Scholarly Adventures in Peru


Scholarly Adventures in Peru

By: Courtney Novotny | Communications Marketing Assistant
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Autumn Mochinski participated in a funded  international placement with the PAHO/ WHO to prepare an assessment of social  determinants and health and Tuberculosis in Lima, Peru.

What is the program that you participated in? How did you hear about the program?

The program is AUCC (Association of  Universities and Colleges of Canada)-Students for Development, through the  Canadian International Development Agency. This program is available for both undergraduate and graduate  students. I heard about the program  through an e-mail from the university.

I studied in the Master's of Public  Health Program, under the Global Health Stream.

What was the application process like? How difficult was it to obtain  your placement position?

It was really simple. You just  have to find a developing country partner, decide on a project, and dates for  that project to take place.

I was fortunate enough to use my previous international connections to  set up my placement in Peru. I had  completed an internship in Jamaica for three months, and my supervisor here at SFU in the Faculty of Health Sciences was able to set it up for me.

How long were you living abroad? Did you travel in and around Peru before,  during or after your placement?

Four months. I spent two weeks at the end of the trip  travelling to Titicaca, Machu Picchu, and Cuzco.

How did you fund/finance your experience?

My experience was funded through my CIDA-AUCC Scholarship. The scholarship covered all costs (including  living expenses).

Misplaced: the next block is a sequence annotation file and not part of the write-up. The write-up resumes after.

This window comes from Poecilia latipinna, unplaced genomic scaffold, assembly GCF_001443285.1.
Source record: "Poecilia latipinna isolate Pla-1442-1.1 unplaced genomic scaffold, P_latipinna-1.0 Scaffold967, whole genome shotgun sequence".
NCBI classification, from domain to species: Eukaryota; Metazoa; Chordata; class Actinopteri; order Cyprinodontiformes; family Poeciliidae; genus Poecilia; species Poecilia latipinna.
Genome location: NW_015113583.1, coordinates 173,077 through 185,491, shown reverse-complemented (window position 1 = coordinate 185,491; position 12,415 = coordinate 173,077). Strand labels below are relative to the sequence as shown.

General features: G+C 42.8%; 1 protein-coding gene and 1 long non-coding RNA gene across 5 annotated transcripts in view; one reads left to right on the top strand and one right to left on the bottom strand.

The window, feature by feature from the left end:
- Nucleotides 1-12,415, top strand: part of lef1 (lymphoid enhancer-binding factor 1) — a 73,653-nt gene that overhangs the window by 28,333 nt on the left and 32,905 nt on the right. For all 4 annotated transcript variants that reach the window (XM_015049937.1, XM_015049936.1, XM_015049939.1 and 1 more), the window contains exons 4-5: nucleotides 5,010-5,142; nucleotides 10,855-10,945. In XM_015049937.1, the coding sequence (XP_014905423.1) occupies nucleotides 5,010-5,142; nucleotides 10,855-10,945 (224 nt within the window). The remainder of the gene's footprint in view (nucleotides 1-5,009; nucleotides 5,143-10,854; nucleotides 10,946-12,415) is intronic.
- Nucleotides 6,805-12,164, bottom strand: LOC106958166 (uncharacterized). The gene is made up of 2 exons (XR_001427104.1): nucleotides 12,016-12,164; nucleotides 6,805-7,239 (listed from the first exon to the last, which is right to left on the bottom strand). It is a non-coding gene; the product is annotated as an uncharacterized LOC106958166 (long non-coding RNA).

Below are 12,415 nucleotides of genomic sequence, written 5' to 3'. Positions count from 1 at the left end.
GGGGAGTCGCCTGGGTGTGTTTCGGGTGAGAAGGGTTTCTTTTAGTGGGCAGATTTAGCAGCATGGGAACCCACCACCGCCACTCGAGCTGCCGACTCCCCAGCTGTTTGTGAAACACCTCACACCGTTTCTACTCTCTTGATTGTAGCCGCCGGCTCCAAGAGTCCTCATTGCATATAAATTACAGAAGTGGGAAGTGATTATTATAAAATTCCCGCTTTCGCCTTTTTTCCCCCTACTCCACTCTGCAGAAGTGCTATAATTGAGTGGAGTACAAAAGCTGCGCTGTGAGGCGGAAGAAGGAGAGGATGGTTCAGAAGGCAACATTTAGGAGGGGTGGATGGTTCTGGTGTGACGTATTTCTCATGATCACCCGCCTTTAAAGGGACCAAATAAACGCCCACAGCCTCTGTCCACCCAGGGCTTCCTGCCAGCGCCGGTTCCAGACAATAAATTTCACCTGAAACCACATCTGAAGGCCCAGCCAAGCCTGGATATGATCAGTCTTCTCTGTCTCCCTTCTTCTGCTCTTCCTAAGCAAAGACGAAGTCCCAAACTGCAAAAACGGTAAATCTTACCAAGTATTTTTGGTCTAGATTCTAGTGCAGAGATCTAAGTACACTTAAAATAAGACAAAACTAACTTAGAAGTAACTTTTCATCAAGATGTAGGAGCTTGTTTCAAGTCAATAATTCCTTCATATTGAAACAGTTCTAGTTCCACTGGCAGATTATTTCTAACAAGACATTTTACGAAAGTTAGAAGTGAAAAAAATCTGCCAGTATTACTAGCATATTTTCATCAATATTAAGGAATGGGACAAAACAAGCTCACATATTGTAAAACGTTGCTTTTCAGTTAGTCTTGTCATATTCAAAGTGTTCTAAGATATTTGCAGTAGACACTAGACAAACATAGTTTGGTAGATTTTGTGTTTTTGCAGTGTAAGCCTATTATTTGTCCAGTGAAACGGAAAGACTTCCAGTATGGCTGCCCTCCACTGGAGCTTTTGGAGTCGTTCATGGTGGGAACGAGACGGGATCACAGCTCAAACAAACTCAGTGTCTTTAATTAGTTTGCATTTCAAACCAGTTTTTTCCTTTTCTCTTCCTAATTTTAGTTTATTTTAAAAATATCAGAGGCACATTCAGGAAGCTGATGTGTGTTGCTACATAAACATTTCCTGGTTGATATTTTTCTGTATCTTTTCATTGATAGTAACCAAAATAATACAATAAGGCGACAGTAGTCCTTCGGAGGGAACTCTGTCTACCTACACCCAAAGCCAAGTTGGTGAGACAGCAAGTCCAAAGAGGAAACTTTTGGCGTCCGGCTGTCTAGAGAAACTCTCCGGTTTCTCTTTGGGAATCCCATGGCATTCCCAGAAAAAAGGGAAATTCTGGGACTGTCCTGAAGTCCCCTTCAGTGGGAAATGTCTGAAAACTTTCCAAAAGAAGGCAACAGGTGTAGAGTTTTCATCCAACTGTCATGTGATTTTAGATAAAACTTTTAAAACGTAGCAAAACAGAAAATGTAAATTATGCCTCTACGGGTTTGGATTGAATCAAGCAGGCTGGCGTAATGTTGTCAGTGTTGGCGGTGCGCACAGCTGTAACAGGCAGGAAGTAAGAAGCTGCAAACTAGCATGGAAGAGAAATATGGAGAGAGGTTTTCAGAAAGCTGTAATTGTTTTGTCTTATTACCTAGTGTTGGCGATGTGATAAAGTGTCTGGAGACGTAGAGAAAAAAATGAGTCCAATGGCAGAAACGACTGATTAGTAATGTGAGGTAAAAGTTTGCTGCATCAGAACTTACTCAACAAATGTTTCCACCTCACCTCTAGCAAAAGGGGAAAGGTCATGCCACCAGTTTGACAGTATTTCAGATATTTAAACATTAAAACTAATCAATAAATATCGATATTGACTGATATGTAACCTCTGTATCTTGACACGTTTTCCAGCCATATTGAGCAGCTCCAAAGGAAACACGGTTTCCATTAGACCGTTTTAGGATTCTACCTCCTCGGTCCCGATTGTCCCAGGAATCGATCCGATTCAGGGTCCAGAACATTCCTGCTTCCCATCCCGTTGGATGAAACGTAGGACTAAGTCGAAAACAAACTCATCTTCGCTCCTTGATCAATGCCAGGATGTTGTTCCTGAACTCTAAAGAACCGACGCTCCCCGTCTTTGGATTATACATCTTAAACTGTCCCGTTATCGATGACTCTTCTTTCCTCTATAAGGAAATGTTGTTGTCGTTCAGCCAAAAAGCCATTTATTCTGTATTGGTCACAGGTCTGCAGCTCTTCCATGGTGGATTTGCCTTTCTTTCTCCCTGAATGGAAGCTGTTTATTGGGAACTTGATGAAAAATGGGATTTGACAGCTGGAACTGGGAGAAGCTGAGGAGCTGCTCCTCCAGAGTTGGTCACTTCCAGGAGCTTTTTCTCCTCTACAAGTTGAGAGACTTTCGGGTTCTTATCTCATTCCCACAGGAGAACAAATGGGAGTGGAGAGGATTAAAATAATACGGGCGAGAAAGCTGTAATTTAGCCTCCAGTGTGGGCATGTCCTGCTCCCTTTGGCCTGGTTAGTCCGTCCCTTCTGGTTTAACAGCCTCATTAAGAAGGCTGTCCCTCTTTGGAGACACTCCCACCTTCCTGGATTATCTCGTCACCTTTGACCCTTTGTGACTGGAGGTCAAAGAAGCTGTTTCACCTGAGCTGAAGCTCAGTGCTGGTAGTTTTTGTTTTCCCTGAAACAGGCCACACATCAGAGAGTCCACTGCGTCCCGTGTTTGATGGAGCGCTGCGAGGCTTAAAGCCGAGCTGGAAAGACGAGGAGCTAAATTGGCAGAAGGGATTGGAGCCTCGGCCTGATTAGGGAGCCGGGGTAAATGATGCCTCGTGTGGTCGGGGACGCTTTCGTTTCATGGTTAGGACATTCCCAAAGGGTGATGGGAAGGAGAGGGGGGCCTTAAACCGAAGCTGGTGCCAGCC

Tell us about your main duties and research.

I helped to develop an assessment  plan for a hyper endemic community In Lima.  The disease was Tuberculosis. I  helped develop a survey, analysis plan, how to administer the survey, as well  as research social determinants and health and how they relate to  Tuberculosis.

Who did you work with on a daily basis?

I worked with PAHO/WHO officials, consultants who were hired to assist  me, officials in the Ministry of Health (Peru), community members and community  representatives.

What was your living situation like?

I had a one bedroom apartment. I found it through the Living in Peru website. I went to art classes, visited parks, and did  some sightseeing nearby.

How has this experience added to your overall academic experience?

I have made connections in the ministry of health and through working I was  able to get an idea for my grad paper and made connections to support doing  it. My grad paper is on proposing  changes to Tuberculosis treatment protocol to take more social determinants of  health into consideration to increase adherence to treatment in hyper endemic  communities, using Peru as a case study.

What advice would you give to students looking to work or research  abroad?

Be open, be patient. Talk to people to find out about the options  out there. Talk to profs to find out  what opportunities are available to students - you learn the most from talking  to people, because sometimes online systems aren't set up to allow people to see  all opportunities.

How did you record your memories and experiences?

I took lots of pictures and kept a  blog. I also used Skype a lot to connect  with family and friends back home.

What was your favourite part about living abroad and this experience?

I always like getting to know the  culture. I took pottery classes in Peru  and now I am taking pottery classes in Canada.  I am also speaking Spanish almost every day and have friends on  Facebook, who I speak Spanish with.  There are new things (pottery and the Spanish language) that are now a  big part of my life.

What is next for you?

I will spend some time in Argentina  following my master's degree, this summer.  After that, if medical school doesn't pan out, I will spend some down-time  in Argentina, continuing to practice my Spanish.

Anything else that you would like to highlight?

Be conscious of safety when  travelling. Do your research about new  places - you will get pick pocketed; females do have things they need to be  aware of - take the heckling in stride.

On Language: People aren't as open  and you don't get the same response when you speak English. Knowing the right situation to use which  language is important. Living and working  in a second language makes everything harder for you - it is possible to learn  a new language, but not easy!

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Posted on January 23, 2011